The great rebellion of Aztlan seemed to be coming to an end by December 2134. The rebel capital was forced to relocate to Phoenix, Arizona after the Union victory at Denver. Utah, an autonomous state in Aztlan, went so far as to sue for a separate peace on May 11; with victories in Texas and California, Aztlan’s few remaining forces were left to prepare Phoenix for siege. As Union forces prepared to surround and capture Phoenix, and perceiving a Union victory as an external threat to Mexican sovereignty, Mexican president Edwin Jaso issued an ultimatum to the US: turn back now or face a larger war. Many northern Mexicans supported Aztlan’s bid for independence, and under the dual citizenship program, the Aztlan rebels were technically Mexican citizens. The US ignored Jaso's ultimatum, and upon entering the outskirts of Phoenix, on December 9, 2132 Mexico detonated its nuclear arsenal along the DMZ to clear a path to invade the American Southwest, killing 10,000 US military personnel during the attack, and destroying the majority of American tactical nuclear weapons. Upon reaching Phoenix, Mexican forces were met with cheers from many citizens and silent awe from those unsure of what this war now means. Bombardment from the Mexican Orbitals, and advanced ground based defense systems severely reduced the American ability to respond, leaving fighting primarily on land and at sea. With US allies and worldwide forces engaging Mexican client states in Eurasia and Africa, few reinforcements could be recalled to defend the homeland, and by the end of 2135 Mexico had advanced as far north as southern Oregon, Idaho, and Colorado.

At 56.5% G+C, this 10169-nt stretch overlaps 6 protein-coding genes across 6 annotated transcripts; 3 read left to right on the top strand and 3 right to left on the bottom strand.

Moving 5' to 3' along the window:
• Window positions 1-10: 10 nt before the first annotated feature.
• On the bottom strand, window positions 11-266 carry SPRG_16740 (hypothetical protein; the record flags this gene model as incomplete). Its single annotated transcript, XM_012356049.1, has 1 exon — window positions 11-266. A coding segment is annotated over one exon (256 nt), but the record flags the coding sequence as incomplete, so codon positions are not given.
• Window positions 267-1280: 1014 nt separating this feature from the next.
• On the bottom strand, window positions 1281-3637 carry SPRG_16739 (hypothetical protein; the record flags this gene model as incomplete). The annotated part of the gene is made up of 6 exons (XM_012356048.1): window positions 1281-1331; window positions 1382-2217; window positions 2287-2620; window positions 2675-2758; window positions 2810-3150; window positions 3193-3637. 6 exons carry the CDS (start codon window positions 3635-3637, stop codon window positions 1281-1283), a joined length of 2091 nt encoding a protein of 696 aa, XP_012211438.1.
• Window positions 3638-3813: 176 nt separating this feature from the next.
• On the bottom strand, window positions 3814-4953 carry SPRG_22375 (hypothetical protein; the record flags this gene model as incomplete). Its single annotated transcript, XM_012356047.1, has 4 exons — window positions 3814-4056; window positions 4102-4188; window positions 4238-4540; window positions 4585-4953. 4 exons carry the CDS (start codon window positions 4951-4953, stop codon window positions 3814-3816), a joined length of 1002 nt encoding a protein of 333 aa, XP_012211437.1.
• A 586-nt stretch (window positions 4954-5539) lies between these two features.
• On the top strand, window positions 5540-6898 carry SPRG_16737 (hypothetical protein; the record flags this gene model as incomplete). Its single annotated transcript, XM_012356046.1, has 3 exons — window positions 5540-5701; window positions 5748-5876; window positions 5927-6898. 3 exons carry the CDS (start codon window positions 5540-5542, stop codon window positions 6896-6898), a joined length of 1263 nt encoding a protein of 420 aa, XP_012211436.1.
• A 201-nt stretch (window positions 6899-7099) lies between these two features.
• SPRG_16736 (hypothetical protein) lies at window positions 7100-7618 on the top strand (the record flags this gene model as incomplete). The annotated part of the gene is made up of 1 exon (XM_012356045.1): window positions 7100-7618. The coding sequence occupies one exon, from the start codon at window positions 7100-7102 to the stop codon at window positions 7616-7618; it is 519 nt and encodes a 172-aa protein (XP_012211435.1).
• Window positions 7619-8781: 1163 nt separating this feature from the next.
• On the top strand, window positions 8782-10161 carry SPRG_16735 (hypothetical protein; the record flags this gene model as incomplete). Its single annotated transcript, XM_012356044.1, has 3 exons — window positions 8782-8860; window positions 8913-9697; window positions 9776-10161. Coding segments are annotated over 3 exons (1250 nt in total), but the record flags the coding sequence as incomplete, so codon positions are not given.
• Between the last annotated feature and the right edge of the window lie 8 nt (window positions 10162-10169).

After pushing US forces as far back as Denver, and destroying the US Naval blockades whilst creating their own around New Orleans and Ecuador, President Jaso arrived in Santa Fe on November 19, 2135, declaring the rebel American states to be Mexican territory and committed to secure the territory lost to the US in the First Mexican American War, almost three centuries ago. Many Mexican-Americans that had supported the Atzlan rebellion were opposed to outright annexation, and formed independent resistance groups, while previously neutral citizens sided with the Union. With Mexico poised for critical victories on the homefront, and US forces tied down abroad, on November 25, 2135, President Lionel Halvidar lifted the self-imposed ban on using bombardment weapons on US territory and began striking Mexican held assets in the South West. Orbital bombardments by Mexico and the US were constantly being interrupted by both sides’ space forces, leaving the fighting on Earth largely to terrestrial forces, but the American bombardment campaign had finally stalled Mexico’s advance.